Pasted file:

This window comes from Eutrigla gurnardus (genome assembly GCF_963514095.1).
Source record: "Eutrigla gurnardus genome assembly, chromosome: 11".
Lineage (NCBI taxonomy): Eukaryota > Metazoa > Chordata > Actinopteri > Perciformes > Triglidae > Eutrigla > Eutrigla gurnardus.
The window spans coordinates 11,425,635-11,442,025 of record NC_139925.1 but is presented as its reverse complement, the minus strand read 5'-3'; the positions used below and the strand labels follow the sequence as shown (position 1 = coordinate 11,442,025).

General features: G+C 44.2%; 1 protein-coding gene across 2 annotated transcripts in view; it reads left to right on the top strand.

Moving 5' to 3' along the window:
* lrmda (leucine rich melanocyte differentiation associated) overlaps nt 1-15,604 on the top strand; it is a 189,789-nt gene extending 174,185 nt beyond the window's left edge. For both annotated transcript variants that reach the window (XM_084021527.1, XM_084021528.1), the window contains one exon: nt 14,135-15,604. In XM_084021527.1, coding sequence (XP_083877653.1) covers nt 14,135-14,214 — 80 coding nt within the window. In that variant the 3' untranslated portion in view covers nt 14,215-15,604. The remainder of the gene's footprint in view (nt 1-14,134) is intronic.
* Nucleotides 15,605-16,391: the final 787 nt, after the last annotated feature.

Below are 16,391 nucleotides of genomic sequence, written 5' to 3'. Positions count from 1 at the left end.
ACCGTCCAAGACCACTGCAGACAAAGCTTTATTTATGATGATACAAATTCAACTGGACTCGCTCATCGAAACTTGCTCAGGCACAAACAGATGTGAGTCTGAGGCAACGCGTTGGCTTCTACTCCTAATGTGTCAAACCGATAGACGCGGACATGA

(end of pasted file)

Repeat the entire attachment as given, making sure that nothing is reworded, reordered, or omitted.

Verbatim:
This window comes from Eutrigla gurnardus (genome assembly GCF_963514095.1).
Source record: "Eutrigla gurnardus genome assembly, chromosome: 11".
Lineage (NCBI taxonomy): Eukaryota > Metazoa > Chordata > Actinopteri > Perciformes > Triglidae > Eutrigla > Eutrigla gurnardus.
The window spans coordinates 11,425,635-11,442,025 of record NC_139925.1 but is presented as its reverse complement, the minus strand read 5'-3'; the positions used below and the strand labels follow the sequence as shown (position 1 = coordinate 11,442,025).

General features: G+C 44.2%; 1 protein-coding gene across 2 annotated transcripts in view; it reads left to right on the top strand.

Moving 5' to 3' along the window:
* lrmda (leucine rich melanocyte differentiation associated) overlaps nt 1-15,604 on the top strand; it is a 189,789-nt gene extending 174,185 nt beyond the window's left edge. For both annotated transcript variants that reach the window (XM_084021527.1, XM_084021528.1), the window contains one exon: nt 14,135-15,604. In XM_084021527.1, coding sequence (XP_083877653.1) covers nt 14,135-14,214 — 80 coding nt within the window. In that variant the 3' untranslated portion in view covers nt 14,215-15,604. The remainder of the gene's footprint in view (nt 1-14,134) is intronic.
* Nucleotides 15,605-16,391: the final 787 nt, after the last annotated feature.

Below are 16,391 nucleotides of genomic sequence, written 5' to 3'. Positions count from 1 at the left end.
ACCGTCCAAGACCACTGCAGACAAAGCTTTATTTATGATGATACAAATTCAACTGGACTCGCTCATCGAAACTTGCTCAGGCACAAACAGATGTGAGTCTGAGGCAACGCGTTGGCTTCTACTCCTAATGTGTCAAACCGATAGACGCGGACATGA